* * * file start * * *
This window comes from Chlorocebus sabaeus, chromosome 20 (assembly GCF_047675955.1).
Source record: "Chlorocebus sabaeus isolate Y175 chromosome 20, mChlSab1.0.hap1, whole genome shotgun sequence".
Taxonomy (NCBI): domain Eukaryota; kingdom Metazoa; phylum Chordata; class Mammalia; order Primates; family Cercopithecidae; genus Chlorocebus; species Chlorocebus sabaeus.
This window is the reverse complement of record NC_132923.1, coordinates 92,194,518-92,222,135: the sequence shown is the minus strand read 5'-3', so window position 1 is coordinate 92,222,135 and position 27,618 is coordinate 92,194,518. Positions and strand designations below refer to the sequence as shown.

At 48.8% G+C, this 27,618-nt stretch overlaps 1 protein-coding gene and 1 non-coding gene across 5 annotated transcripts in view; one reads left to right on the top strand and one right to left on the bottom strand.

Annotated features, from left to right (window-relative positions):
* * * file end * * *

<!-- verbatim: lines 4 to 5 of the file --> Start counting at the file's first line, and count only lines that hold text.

This window is the reverse complement of record NC_132923.1, coordinates 92,194,518-92,222,135: the sequence shown is the minus strand read 5'-3', so window position 1 is coordinate 92,222,135 and position 27,618 is coordinate 92,194,518. Positions and strand designations below refer to the sequence as shown.

At 48.8% G+C, this 27,618-nt stretch overlaps 1 protein-coding gene and 1 non-coding gene across 5 annotated transcripts in view; one reads left to right on the top strand and one right to left on the bottom strand.